6) Thomas Bell of Boston, 1637, with his wife Ann, had issue Thomas (1644), Hopestill, and Moremercy

Other early settlers in colonial America bearing this surname include Alexander Bell (Virginia 1654), Christian Bell (Virginia 1650), George Bell (Virginia 1638), Anne Bell (Virginia 1713), Christopher Bell (Virginia 1716), Aaron Bell (New England 1719), and Simon Bell (Pennsylvania 1734).

In Canada, one of the first bearers of this last name was Ann Bell who came to Nova Scotia in 1750.
In Australia, one of the first bearers was John Bell, a convict from Middlesex, England who came aboard the Asia in 1820 and settled in New South Wales (then a penal colony).
In New Zealand, George Bell arrived at the Island of Mana in 1832 aboard the Minerva.

Charles Henry Bell (1823-1993), US Senator from New Hampshire

Early Americans Bearing the Bell Family Crest
Charles Bolton’s American Armory (1927) contains four entries for this surname:
1) Az a chev erm bet 3 bells or Crest: a falcon with wings expanded erm. Motto: Nec quaerere honorem nec spernere Tombstone in the Newport, R. I., churchyard ( 1737) erected to the memory of William Bell. ‘Vermont’s Amer. Heral., pp. 41, 157.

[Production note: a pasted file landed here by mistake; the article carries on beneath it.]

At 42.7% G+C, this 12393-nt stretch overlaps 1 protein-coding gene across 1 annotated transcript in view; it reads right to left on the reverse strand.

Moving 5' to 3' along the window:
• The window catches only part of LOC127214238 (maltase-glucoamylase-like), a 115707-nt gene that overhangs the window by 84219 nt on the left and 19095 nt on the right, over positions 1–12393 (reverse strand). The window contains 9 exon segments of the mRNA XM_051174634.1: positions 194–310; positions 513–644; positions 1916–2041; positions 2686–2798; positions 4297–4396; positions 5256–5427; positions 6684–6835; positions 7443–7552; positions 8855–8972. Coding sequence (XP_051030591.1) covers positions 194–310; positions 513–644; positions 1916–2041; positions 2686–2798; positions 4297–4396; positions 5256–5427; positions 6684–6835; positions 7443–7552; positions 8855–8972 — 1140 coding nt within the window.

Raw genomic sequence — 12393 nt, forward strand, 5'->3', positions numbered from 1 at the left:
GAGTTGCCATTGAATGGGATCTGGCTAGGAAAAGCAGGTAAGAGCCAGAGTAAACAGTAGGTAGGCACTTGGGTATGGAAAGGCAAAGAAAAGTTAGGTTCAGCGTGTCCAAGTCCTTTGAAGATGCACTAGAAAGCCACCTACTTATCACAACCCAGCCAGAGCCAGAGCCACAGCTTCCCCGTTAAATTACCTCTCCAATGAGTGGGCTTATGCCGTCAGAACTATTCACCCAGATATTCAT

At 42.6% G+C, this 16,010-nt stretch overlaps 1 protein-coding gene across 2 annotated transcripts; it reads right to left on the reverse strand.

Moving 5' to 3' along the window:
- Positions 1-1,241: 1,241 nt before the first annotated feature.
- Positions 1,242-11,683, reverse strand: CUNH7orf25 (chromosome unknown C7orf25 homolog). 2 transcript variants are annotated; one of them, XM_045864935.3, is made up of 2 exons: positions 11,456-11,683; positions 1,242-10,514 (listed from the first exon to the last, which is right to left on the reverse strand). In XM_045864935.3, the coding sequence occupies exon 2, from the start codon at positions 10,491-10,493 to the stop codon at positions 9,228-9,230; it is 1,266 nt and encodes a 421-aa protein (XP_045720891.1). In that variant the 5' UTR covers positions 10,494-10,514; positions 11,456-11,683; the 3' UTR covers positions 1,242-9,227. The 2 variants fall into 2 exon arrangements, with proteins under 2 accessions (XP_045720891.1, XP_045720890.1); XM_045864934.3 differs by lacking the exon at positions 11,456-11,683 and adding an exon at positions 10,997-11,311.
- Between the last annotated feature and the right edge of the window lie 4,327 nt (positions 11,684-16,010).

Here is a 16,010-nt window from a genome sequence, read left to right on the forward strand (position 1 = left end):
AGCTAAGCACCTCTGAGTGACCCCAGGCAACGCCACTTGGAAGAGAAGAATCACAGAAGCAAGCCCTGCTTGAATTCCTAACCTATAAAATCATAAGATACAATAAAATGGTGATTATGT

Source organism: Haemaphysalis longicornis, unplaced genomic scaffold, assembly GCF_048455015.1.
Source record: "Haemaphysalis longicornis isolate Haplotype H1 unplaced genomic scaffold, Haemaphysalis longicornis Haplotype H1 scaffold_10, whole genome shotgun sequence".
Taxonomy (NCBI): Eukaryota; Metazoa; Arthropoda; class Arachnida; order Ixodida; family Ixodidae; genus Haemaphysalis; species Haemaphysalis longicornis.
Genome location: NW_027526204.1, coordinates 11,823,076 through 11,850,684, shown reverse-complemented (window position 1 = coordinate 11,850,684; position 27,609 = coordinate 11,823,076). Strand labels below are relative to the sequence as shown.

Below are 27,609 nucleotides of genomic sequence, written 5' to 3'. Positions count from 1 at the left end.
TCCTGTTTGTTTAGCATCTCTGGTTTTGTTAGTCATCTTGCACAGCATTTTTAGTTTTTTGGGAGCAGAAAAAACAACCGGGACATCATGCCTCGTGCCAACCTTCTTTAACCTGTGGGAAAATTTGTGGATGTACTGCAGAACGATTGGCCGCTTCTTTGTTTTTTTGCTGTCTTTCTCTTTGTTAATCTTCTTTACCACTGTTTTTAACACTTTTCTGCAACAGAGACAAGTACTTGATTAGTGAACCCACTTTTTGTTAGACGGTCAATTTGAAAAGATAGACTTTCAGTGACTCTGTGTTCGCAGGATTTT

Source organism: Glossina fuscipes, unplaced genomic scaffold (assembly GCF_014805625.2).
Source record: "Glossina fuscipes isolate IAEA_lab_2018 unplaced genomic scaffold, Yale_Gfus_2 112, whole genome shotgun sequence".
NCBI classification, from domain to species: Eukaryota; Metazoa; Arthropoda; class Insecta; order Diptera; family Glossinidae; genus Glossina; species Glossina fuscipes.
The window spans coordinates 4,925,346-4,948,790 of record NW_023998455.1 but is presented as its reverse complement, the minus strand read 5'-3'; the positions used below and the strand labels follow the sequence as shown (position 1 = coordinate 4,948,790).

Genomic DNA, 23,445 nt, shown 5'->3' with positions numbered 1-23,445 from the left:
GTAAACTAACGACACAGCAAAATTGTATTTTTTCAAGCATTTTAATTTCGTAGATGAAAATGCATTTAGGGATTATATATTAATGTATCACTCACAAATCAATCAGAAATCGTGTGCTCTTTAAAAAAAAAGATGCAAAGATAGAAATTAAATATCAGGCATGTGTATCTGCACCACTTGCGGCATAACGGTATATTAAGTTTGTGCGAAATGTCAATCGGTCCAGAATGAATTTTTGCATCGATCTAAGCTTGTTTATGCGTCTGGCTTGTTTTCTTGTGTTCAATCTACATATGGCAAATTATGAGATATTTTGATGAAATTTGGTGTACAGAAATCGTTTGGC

2) Az a fess erm bet 3 bells or Crest: a falcon.Motto: Nec quaerere honorem nec spernere Bookplate Charles H. Bell, Gov. N.H.
3) Az 3 church-bells [or?] Crest: figure of Justice holding sword in dexter and scales in sinister hand Motto: Honor virtutis prœmium Bookplate William Bell, N. H.
4) Sa 3 bells 2 and 1, and 3 estoiles 1 and 2 Crest: an eagle rising. Bookplate John Bell. Also memorial tablet to Isaac Bell and his wife in Trinity Church, N. Y. Motto: Perseverance. See also Mott.

Crozier’s General Armory (1904) contains one entry for this name: William Bell of Massachusetts, 1737, from Scotland. Azure, a chevron ermine, between three bells or. Crest: A falcon, wings expanded, ermine. Motto: Nec quaere honorem nec spernere.

Matthew’s American Armoury (1907) and Bluebook does not contain an entry for this surname


Isaac Lowthian Bell (1816-1904), 1st Baronet

I have identified 18 Bell family mottos:
1) Inopem me copia fecit (Plenty has made me poor)
2) Fulget virtus (Virtue shines bright)